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DISTRICT OF MASSACHUSETTS, to wit:
BE IT REMEMBERED, that on the tenth day of February, in the thirty-third year of the Independence of the United States of America, WILLIAM CHARLES WHITE, of the said District, has deposited in this >rfice the Title of a Book, the Right whereof he claims as Author, in the words following, to wit:
,' A COMPENDIUM and DIGEST of the LAWS OF MASSACHUSETTS. By WILLIAM CHARLES 'HITE, Counsellor at Law. * Miscra servitusest, ubijus est vagum, aut incognitum.' Vol. I. Part I."
In conformity to the Ad of the Congress of the United States, intitled, " An Aa for the Encouragement of Learning, by securing the Copies of Maps, Charts, and Booke, to the Authors and Proprietors of such Copies during the times therein mentioned;*' and also to an Act, intitled, "An Act, supplementary to an ict, intitled, An Ad for the encouragement of Learning, by securing the Copies of Maps, Charts, and Books, to the Authors and Proprietors of such Copies during 'lie times therein mentioned ; and extending the Benefits thereof to the Arts of Des»gning, Engraring, and Etching Historical, and other Prints,"
WILLIAM S. SHAW,po?M°^ TM
To The Honourable
THEOPHILUS PARSONS, (ch. J.) THEODORE SEDGWICK, SAMUEL SEWALL, GEORGE THATCHER, ISAAC PARKER, Justices Of The Supreme Judicial Court Of THE COMMONWEALTH OF MASSACHUSETTS,
THE FOLLOWING EFFORT
THE STUDY AND PRACTICE OF OUR JURISPRUDENCE,
WITH RESPECTFUL DIFFIDENCE,
The quotations from Espinasse are from the Philadelphia edition, 1791; and those from Blackstone are from the Portland edition, 1807. The statutes are quoted after the manner adopted in the two first volumes of the Massachusetts Reports; with this difference however, that the Reports give only the date of the statute, whereas the number of the statute (computed from the first statute of the same date) is also given in this work. This addition of the number of the statute was deemed expedient by reason of the frequent occurrence of many statutes bearing precisely the same date. In future the statutes will be quoted by chapters and not by dates, in compliance with the mode adopted by Mr. Tyng, in the third volume of our Reports. At the end of each volume a full index of the principal matters will be subjoined; and with the last volume will be given a supplement, in which the work will receive such additions and corrections as may be deemed necessary to supply its defects, and rectify its errors. In the mean time, the compiler solicits the candour of the profession towards a work, upon which no small degree of diligence has been bestowed; and which aspires not beyond "the humble praise of useful accuracy."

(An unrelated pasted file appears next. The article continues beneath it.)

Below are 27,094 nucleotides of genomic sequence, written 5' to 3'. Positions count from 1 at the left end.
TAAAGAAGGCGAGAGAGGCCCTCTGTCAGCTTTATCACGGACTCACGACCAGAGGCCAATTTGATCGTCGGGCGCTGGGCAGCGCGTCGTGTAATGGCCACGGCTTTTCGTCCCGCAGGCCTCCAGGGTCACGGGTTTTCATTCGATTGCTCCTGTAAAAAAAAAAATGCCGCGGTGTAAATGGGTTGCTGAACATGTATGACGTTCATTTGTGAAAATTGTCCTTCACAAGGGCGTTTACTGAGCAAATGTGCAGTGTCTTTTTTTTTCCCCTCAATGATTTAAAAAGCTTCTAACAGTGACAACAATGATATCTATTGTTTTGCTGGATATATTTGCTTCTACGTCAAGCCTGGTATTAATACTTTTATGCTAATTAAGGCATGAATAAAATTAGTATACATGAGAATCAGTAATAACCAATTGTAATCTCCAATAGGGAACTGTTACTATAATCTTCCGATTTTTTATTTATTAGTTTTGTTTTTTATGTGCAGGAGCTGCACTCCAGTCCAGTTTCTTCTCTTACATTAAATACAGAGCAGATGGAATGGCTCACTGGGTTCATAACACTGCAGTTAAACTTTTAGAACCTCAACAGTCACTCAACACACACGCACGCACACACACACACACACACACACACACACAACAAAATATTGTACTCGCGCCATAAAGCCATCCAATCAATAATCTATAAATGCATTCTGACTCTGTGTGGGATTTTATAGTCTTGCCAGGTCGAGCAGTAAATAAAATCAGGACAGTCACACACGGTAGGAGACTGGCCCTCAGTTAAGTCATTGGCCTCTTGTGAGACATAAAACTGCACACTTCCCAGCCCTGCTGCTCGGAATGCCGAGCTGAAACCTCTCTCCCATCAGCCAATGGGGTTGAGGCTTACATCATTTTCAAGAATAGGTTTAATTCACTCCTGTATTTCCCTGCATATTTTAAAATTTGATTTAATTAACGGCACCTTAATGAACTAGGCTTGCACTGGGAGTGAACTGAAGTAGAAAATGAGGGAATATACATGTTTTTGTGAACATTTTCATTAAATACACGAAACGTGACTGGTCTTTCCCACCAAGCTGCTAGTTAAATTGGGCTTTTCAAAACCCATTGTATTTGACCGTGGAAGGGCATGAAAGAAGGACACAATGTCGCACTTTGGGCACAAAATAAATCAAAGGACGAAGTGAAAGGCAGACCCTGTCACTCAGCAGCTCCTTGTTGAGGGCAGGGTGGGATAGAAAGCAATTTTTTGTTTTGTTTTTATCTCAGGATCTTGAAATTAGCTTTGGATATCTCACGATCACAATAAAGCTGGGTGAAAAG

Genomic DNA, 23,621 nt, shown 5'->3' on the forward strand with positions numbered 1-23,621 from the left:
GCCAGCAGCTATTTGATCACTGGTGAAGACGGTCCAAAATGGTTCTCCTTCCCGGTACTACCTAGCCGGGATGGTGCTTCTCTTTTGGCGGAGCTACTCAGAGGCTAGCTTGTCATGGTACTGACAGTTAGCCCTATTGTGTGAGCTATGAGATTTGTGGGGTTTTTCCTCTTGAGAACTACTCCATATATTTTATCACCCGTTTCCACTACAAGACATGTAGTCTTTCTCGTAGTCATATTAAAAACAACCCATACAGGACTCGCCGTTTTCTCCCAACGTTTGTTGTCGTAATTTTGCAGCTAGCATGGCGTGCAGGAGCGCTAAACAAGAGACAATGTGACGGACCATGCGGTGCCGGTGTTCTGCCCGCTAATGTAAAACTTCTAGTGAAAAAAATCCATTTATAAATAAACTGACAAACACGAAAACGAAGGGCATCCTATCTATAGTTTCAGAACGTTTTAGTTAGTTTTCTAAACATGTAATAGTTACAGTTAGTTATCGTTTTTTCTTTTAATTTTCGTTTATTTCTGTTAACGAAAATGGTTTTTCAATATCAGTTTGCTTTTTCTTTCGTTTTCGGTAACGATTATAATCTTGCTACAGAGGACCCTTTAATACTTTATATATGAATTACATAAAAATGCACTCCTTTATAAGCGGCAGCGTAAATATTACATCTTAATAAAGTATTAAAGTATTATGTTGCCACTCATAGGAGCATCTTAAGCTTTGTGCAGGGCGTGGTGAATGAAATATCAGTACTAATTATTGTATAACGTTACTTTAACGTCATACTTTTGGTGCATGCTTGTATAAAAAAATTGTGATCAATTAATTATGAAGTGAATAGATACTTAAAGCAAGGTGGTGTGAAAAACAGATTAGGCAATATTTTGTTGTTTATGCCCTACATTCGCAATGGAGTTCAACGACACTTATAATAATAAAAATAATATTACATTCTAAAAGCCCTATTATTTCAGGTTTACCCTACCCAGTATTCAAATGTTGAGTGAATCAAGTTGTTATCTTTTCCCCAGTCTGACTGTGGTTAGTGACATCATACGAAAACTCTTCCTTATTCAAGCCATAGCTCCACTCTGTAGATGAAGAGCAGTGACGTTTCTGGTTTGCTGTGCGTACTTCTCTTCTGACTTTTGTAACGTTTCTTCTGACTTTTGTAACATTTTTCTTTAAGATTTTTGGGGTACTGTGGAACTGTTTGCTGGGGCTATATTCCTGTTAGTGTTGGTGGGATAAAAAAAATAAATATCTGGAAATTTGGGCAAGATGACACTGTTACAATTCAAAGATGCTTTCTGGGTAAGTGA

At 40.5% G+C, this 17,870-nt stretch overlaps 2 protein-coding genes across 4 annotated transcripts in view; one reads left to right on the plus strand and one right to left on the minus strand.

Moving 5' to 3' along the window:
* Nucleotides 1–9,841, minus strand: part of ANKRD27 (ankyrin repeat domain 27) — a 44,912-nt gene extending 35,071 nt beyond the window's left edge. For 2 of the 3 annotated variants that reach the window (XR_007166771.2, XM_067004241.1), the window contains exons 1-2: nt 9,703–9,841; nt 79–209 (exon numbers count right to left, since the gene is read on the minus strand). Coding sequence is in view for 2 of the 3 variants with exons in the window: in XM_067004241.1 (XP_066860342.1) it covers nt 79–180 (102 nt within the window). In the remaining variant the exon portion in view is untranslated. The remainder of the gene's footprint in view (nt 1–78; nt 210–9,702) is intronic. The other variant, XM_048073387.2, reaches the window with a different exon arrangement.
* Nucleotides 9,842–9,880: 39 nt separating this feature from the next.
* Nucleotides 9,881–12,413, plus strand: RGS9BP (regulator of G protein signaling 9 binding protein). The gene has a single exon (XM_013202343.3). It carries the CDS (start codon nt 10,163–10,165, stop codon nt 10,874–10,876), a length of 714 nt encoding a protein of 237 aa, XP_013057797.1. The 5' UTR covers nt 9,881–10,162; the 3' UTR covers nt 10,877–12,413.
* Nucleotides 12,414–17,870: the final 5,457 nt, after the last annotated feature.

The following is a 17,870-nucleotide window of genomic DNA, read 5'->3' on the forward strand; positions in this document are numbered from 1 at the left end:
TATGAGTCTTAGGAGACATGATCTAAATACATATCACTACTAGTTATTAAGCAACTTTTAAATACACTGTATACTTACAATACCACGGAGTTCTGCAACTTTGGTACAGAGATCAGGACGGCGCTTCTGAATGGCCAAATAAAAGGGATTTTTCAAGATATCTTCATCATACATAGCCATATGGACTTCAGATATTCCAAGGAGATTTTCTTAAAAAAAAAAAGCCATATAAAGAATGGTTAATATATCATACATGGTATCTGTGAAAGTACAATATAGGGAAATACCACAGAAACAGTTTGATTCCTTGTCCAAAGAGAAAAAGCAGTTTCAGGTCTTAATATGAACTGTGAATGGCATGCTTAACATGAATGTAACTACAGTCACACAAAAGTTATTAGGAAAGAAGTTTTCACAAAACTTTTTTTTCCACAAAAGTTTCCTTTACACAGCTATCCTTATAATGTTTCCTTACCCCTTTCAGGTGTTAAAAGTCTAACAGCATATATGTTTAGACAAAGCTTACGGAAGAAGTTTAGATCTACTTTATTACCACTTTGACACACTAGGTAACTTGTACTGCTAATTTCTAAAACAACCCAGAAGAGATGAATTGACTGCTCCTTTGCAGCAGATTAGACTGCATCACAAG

1. Misnomer Of The Person—page 17.—It is said, misnomer must be pleaded in proper person, and not by attorney; tor, by making an attorney, the writ is acknowledged. F. N. B. 27, a. But, it seems, if ihcre be a special letter of attorney for this purpose, it will be good. See Stor. Plead. 46, in notis, cit Lut. 11. 1 Com. Dig. F. 18. J. 17.
2. Service Of Writs—p. 30.—When any suit shall be commenced against any town (or other body corporate) a copy of the writ, or original summons, or such other legal process as may issue against them, shall be left with the clerk of such town, or with one or more of the principal inhabitants thereof, (or with the clerk, or some principal member of the body corporate) thirty days at least before the day of the sitting of the court, unto •which the same shall be returnable.
3. Nudum Pactum—p. 170.—Mr. Justice Wilmot, in the case of Pillans (Jf Rose vs. Van Mierop 1$ Hopkins, observes, that "the notion of a nudum pactum was intended as a guard against rash and inconsiderate declarations ; but if an undertaking was entered into upon deliberation and reflection, it had activity ; and such promises were binding." He further observes, that " he cannot find that a nudum pactum, evidenced by writing, has been ever holden bad, and that he should think it good ; though where it is merely verbal it is bad, yet he gave no opinion upon its being good always, when in writing.'' 3 Burr. 1670.
"If, in consideration of a thing already done, without my request, not for my benefit, and where I was under no moral obligation to do it, I promise to pay money, that is nudum pactum, ami void. But, if I were under a moral obligation to do a thing, and another person does it without my request, and I afterwards promise to pay, that is good." Buller's A'iai Prius, p. 147.
But although a moral obligation is a good consideration for an express promise, yet it has never been carried further, so as to raise an implied promise in law. 1 Selw. 51, cit. .•ltkins v. Bandwell, 2 East. 505.
5. Treaty Of London.—p. 79, in the 2d note.—This treaty was concluded in the year 1794.
6. Costs. For a more full exposition of this subject, as applying to the several titles, the reader is referred more particularly to this article, under the title of Assumpsit.
The statute of Mar. 11, 1808, enlarging the jurisdiction of justices of the peace, and taking away costs in certain cases, did not take effect till the first day of June of the same year. ,
7. Who Are Aliens—p. 75 See Appendix, No. I. L. U. S. 1802,
sect. 4 ; and L. U. S. 1804, sect. 2.
Page 21, 5th paragraph, for alins dictus, read alias dictus.
Page 32, 3d paragraph, for indorsee read indorser.
Page 79, in the 2d note, beginning at the 2d line, and ending at the 4th line, read as follows: "it -was agreed, that, &c. who then held lands, &c. and, &c. who then held lands, &c. should continue to hold, &c." ". •:
Page 145, in the 2d and 8th lines of the note, for are read is.
vOL. I. PArT I. B